Virginia has raised the minimum age for buying all nicotine products, including e-cigarettes, from 18 to 21. The bill had widespread support from state medical societies and Gov. Ralph Northam, a pediatric neurologist; and it is part of a national trend in which states are responding to the growing number of adolescents choosing to vape. But some in the public health community tried to make the perfect the enemy of the good by standing in the way of a sensible regulation that has the potential to curtail teen nicotine use, without making it harder for adult smokers to access healthier alternatives.
It’s true there has been an increase in teen vaping — a problem exacerbated, in part, by older students legally buying tobacco products and selling them to their younger classmates. Raising the age from 18 to 21 will delegitimize tobacco sales to 18-year-olds and potentially disrupt high school “black markets.” Eighteen-year-olds make up 14 percent of all American high school students, but they account for one-quarter of high school smokers and smoker-vapers. Legal buyers — not manufacturers and retailers — are the primary source for tobacco products used by underage high schoolers. So Virginia’s Tobacco 21 law could make a big impact in limiting access to youth.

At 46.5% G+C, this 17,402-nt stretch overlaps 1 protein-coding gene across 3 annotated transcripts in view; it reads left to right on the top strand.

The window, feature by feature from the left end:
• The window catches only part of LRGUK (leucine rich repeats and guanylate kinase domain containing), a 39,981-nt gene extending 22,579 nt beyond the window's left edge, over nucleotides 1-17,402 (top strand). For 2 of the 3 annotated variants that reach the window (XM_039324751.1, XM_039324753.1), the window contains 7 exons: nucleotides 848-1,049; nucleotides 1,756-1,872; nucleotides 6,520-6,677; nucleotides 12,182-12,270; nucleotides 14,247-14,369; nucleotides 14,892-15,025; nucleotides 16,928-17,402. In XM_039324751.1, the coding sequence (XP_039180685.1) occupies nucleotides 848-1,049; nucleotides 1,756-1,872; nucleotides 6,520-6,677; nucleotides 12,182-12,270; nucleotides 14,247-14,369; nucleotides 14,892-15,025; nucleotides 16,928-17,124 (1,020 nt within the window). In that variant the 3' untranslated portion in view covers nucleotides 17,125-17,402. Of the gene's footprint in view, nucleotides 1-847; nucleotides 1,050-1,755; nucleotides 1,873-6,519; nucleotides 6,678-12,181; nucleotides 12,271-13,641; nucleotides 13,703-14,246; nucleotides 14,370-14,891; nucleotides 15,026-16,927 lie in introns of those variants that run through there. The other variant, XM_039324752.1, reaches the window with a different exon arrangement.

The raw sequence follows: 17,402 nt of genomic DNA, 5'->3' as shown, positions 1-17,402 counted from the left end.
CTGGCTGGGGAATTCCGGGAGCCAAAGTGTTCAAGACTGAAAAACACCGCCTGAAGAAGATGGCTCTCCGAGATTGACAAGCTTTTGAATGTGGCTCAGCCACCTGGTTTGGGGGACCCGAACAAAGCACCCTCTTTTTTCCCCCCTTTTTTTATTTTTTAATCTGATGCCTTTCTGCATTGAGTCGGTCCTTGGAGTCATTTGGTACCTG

The problem comes from the growing contingent of “anti-tobacco” activists who won’t be happy until there is simply no tobacco — or nicotine — for sale at all. Specifically, the American Cancer Society needs to start acknowledging scientific facts and abandon its “tobacco-prohibition” stance. The society opposed the sensible Tobacco 21 bill in the Virginia legislature, despite the fact that the ACS’s lobbying arm, the Cancer Action Network (CAN), endorses Tobacco 21 at the national level. CAN spokesman Brian Donohue insists, “the devil is in the details.”
Dr. Brad Rodu – Richmond Times Dispatch – February 23, 2019.